The central goal of this conference lies thus in the investigation of the multiplicity of visual representations produced by the Black population and diaspora between France and the United States in the second half of the 20th century. In particular, we invite researchers to focus on productions which have challenged—directly or indirectly—the traditional canon for Black representations. Of particular interest in this conference are examples demonstrating a visual/ideologic rupture with depreciative models that permeated the public imagination in the West, whether they be positive counter-models or new visual representations aiming to critically subvert formerly pejorative representational frames. 

The primary, but not sole, focal point of our conference is still and animated pictures made by/about Black Americans and members of the Black diaspora; as such, (case) studies of images which circulated transatlantically and contributed to establishing new paradigms will be particularly appreciated. Beyond the images themselves, we are interested in learning about the context of their production (historical as well as material) and their reception, as well as their posterity and influence. For instance, papers conducting studies about how, in the time period, networks of Black production and circulation have been able to emerge are most welcome. All these reconfigurations have increasingly come to occupy public space, with renewed vigor since the “long postwar era,” during which dissentive representations came to light in the context of a “society of mass images,” also confronted with decolonization and multiculturalism.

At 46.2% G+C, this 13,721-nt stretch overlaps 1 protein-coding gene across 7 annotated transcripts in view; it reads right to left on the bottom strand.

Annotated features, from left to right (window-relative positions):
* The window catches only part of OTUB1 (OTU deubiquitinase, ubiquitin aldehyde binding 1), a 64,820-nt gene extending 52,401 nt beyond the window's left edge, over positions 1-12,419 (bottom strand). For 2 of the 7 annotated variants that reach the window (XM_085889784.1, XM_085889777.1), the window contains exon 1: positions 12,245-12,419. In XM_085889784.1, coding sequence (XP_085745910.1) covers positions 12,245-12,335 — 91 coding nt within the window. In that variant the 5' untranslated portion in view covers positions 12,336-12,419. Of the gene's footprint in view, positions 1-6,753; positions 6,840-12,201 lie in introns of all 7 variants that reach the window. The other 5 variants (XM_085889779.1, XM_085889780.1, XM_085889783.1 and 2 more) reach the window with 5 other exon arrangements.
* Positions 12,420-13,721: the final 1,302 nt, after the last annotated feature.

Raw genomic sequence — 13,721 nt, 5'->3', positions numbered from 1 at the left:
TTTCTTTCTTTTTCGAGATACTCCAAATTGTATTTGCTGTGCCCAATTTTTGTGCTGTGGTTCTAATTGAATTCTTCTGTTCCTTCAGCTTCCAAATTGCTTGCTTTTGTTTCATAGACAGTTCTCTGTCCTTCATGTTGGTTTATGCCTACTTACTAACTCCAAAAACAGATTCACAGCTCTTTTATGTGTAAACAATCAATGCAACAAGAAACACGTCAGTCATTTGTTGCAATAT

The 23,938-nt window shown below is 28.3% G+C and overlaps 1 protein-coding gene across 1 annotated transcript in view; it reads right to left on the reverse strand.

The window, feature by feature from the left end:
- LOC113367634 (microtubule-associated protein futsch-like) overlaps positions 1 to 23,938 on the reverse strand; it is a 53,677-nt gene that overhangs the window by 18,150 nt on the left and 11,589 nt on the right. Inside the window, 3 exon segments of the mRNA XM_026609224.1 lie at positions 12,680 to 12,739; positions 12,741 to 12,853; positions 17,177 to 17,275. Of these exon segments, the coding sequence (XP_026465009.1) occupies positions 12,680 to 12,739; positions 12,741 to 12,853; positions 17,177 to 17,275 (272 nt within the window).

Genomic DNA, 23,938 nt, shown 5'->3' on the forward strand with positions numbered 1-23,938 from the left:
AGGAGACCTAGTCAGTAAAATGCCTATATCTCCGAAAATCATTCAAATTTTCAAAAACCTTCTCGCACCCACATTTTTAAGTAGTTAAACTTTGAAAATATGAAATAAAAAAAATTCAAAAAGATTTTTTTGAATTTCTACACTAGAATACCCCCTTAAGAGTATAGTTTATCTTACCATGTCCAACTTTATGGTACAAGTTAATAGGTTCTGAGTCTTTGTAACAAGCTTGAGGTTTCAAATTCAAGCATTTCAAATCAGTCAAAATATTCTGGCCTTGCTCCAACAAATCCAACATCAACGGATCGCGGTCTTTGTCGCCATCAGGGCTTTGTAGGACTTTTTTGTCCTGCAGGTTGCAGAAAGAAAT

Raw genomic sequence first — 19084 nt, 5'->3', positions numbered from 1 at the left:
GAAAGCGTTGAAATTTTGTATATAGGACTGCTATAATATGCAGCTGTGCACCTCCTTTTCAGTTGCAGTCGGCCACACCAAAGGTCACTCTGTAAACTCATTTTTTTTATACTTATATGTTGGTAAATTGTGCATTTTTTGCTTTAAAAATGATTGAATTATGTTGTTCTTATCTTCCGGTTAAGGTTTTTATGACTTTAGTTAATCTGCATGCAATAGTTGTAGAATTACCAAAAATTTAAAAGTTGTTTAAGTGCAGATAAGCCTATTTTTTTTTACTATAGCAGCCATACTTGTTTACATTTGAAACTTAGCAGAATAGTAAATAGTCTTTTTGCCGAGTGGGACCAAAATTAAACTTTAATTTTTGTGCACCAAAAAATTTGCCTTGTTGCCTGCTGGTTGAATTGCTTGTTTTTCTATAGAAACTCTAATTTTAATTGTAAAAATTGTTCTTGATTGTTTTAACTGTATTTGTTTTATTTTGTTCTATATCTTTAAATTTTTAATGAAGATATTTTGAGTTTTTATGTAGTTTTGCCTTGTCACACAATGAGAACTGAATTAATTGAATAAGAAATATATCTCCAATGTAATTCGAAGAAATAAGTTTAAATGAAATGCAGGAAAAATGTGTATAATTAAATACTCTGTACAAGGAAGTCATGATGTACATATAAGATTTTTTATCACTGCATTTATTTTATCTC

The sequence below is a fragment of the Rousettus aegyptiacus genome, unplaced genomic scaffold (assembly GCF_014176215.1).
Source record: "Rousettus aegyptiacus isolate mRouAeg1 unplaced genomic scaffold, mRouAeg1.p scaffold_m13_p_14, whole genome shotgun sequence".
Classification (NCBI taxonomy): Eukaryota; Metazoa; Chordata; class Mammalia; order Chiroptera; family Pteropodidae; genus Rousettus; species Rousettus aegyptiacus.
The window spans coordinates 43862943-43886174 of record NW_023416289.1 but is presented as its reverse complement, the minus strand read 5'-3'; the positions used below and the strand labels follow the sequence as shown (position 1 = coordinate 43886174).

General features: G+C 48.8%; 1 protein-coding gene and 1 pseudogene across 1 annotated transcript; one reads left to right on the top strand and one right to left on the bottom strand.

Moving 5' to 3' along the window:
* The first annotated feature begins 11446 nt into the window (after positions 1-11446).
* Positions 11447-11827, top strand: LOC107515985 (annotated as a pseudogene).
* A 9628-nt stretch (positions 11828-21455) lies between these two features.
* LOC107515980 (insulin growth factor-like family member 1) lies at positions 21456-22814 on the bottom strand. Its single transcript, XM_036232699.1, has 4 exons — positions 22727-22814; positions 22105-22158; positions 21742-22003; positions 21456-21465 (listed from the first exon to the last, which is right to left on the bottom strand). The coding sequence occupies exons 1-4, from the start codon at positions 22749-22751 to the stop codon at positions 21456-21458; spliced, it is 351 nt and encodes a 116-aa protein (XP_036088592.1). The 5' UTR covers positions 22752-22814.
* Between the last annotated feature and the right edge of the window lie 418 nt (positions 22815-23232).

Though such re-readings have become quite topical and now participate in contemporary debates on visibility and the writing of history, their roots are in fact historical. 1945 represented a breaking point, the emergence of “new” Black counter-representations becoming more “audible,” while following genocides, a redistributed narrative pushed democratic consensus and relinquishment of racism to the fore. African-Americans’ renewed activism in the US was echoed in the agitated colonial context, in particular in Algeria where the French army bombed Setif and Guelma as early as May 8th, 1945, illustrating the undermining of colonial empires.